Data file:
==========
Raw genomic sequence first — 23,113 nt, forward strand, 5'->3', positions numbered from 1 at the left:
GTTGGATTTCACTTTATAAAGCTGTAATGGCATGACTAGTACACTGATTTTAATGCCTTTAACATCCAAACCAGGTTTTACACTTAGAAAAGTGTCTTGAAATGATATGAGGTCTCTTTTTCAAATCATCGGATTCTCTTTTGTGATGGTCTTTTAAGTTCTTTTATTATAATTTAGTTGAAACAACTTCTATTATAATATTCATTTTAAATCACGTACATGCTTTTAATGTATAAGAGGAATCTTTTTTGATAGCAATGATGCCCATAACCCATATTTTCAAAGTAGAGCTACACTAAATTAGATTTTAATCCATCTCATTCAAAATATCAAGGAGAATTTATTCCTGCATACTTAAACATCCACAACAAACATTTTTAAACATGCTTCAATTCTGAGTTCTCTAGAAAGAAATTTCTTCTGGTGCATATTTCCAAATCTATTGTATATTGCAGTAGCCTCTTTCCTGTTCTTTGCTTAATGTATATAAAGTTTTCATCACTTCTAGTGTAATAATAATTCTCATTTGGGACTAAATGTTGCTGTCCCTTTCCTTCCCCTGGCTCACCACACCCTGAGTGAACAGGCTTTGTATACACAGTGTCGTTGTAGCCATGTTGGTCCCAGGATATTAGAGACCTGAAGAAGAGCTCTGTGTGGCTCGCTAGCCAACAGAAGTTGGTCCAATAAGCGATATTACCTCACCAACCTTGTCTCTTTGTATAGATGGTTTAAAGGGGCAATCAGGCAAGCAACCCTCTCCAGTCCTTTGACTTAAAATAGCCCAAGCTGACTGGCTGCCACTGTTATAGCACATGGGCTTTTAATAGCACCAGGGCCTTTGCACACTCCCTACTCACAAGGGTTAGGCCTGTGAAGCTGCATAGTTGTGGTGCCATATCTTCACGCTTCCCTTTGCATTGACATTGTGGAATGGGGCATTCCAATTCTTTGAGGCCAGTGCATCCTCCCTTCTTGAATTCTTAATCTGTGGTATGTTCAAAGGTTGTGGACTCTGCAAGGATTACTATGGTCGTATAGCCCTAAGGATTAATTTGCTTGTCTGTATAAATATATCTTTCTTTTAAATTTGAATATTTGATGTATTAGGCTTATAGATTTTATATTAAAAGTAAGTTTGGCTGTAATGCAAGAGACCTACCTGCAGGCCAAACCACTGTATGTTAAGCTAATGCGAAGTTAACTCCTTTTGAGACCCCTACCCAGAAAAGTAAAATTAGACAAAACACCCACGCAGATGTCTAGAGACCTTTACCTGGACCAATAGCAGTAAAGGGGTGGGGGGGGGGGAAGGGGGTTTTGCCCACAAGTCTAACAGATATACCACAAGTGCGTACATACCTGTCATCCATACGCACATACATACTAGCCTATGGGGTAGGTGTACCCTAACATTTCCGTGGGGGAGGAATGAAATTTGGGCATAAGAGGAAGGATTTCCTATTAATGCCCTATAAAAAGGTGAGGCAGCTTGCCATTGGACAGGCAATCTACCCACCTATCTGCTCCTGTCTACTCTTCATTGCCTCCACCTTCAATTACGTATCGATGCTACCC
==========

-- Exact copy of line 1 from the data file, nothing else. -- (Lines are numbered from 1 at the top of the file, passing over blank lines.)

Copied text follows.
Raw genomic sequence first — 23,113 nt, forward strand, 5'->3', positions numbered from 1 at the left: